Protons

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v_for_vendetta

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<p>I read that there is some experiment that is trying to prove that Protons decay, my question to you is, do you think that it is highly plausible that they do?</p><p>of course my opinion would be my own answer but I just want to see others answers. In my opinion I think it does not decay, but then again most of the stuff that scientists come up with might not be 100% bullet proof since the universe is subject to any changes and so are the laws. </p>
 
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derekmcd

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<p><BR/>Replying to:<BR/><DIV CLASS='Discussion_PostQuote'>I read that there is some experiment that is trying to prove that Protons decay, my question to you is, do you think that it is highly plausible that they do?of course my opinion would be my own answer but I just want to see others answers. In my opinion I think it does not decay, but then again most of the stuff that scientists come up with might not be 100% bullet proof since the universe is subject to any changes and so are the laws. <br /> Posted by v_for_vendetta</DIV></p><p>Almost all particle do decay, but the ones that don't are bound by conservation of mass/energy or charge.<br /> </p><p>The photon being the most obvious being massless can't decay.&nbsp; Another reason a photon can't decay is because it is impossible for it to have a half life due to time dilation... time doesn't pass in it's reference frame.&nbsp;</p><p>The electron is the least massive lepton and doesn't decay.</p><p>The proton is the least massive baryon.&nbsp; I would agree with you and suspect they don't decay either.&nbsp; At least not in the Standard Model. </p><p>The up quark is the least massive quark... I don't believe these decay either, but am not quite sure.&nbsp; I doubt it because a proton contains 2 up quark and a down quark.&nbsp; What is there left to decay into?&nbsp; A neutron can decay into a protron because one of it's 2 down quarks become an up quark releasing an electron conserving both charge and mass. </p><p>I don't think gluons and neutrinos have enough mass to decay into anything either.</p><p>There's probably others, but I don't know them.&nbsp;</p> <div class="Discussion_UserSignature"> <div> </div><br /><div><span style="color:#0000ff" class="Apple-style-span">"If something's hard to do, then it's not worth doing." - Homer Simpson</span></div> </div>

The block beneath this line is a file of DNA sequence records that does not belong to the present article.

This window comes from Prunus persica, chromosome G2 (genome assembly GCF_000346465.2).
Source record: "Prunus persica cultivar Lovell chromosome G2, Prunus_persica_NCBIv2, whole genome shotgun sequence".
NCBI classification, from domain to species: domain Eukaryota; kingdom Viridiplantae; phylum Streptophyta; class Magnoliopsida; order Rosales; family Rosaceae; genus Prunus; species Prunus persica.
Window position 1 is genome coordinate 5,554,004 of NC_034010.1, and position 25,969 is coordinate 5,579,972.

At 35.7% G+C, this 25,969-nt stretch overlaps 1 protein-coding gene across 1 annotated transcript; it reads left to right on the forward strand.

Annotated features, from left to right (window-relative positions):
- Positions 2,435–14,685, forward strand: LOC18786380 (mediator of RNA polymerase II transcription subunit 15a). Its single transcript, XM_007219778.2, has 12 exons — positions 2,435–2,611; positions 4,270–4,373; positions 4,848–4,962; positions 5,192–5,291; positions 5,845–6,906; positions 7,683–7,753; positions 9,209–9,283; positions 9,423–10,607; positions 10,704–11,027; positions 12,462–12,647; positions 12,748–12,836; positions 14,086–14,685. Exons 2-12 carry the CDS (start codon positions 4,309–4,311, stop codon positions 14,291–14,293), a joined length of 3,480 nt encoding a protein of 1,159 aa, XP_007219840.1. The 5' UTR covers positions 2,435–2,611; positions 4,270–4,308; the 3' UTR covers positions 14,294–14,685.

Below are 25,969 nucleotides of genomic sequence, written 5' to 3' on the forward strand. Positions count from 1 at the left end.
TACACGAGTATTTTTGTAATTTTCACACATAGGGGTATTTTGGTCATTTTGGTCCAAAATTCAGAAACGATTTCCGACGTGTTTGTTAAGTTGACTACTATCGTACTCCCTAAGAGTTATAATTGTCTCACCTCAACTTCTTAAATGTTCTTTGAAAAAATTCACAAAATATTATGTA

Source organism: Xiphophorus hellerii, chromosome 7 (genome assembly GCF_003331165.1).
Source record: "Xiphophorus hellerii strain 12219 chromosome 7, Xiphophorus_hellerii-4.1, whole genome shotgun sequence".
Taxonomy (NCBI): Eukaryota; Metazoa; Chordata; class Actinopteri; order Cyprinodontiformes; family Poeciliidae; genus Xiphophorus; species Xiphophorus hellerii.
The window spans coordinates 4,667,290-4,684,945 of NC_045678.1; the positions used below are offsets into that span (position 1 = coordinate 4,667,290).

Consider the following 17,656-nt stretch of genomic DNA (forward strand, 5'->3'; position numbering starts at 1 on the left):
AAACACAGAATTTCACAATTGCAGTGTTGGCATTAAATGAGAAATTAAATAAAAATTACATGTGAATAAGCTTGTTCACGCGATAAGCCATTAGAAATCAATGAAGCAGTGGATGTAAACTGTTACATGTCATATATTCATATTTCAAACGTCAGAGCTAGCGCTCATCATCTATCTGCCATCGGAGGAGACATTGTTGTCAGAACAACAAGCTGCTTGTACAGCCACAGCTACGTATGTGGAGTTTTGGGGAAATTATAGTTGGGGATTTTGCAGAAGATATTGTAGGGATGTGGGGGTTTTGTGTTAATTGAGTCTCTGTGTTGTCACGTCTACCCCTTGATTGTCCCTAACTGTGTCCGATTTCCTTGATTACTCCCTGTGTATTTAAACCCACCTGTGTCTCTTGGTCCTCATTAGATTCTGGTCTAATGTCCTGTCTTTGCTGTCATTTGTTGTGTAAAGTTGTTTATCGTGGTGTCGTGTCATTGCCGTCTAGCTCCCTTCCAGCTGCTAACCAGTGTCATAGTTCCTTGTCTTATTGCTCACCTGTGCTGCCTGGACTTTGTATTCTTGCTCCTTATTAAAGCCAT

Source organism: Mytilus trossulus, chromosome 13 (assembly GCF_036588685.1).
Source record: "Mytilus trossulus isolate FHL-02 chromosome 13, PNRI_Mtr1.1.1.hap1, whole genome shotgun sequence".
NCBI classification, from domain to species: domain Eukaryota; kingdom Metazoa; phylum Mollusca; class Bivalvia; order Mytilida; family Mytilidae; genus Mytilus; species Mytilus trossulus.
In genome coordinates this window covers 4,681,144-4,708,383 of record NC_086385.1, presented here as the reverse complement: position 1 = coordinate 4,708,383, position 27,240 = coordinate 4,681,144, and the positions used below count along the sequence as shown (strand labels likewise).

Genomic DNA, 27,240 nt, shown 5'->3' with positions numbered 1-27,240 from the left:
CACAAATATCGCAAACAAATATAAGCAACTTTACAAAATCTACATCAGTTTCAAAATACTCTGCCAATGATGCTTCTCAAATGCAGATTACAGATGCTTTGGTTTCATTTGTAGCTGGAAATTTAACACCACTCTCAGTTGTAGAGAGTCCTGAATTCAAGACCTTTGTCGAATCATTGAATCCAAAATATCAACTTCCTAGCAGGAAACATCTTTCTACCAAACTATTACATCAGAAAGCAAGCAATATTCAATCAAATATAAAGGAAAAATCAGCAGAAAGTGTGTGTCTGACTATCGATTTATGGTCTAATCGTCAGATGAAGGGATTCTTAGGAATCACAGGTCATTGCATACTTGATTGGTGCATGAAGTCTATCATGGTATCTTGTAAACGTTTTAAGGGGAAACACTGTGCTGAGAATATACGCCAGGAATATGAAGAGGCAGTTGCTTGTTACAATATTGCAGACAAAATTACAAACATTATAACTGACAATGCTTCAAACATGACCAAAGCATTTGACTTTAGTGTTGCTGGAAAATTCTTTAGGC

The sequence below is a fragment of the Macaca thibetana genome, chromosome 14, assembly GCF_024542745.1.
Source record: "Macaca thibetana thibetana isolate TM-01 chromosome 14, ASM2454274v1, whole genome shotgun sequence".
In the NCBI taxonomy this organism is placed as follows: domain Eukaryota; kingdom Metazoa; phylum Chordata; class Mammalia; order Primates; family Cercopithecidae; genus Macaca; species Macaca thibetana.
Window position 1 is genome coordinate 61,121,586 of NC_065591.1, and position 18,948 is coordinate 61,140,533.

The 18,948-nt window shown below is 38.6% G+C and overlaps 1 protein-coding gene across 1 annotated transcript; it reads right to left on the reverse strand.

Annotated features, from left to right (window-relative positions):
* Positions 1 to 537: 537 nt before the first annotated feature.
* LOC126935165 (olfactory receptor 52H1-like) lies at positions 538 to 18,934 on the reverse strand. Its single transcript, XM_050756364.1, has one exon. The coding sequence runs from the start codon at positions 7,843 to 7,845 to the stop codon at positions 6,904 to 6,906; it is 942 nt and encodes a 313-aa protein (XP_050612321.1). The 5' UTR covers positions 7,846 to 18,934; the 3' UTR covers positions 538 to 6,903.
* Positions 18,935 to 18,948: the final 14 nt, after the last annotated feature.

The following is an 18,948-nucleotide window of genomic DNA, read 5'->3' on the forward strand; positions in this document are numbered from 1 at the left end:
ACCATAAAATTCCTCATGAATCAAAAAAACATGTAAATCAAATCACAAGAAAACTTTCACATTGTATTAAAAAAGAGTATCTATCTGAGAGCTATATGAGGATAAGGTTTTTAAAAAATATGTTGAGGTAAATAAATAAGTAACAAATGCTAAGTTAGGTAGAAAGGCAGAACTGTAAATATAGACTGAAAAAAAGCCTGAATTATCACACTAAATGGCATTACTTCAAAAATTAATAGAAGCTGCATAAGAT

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DrRocket

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Replying to:<BR/><DIV CLASS='Discussion_PostQuote'>...The proton is the least massive baryon.&nbsp; I would agree with you and suspect they don't decay either.&nbsp; At least not in the Standard Model. ....&nbsp; <br />Posted by derekmcd</DIV><br /><br />http://en.wikipedia.org/wiki/Proton_decay <div class="Discussion_UserSignature"> </div>
 
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derekmcd

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<p><BR/>Replying to:<BR/><DIV CLASS='Discussion_PostQuote'>http://en.wikipedia.org/wiki/Proton_decay <br /> Posted by DrRocket</DIV></p><p>That's why I finished my thought with a reference to the standard model. <img src="http://sitelife.space.com/ver1.0/content/scripts/tinymce/plugins/emotions/images/smiley-wink.gif" border="0" alt="Wink" title="Wink" /> </p> <div class="Discussion_UserSignature"> <div> </div><br /><div><span style="color:#0000ff" class="Apple-style-span">"If something's hard to do, then it's not worth doing." - Homer Simpson</span></div> </div>
 
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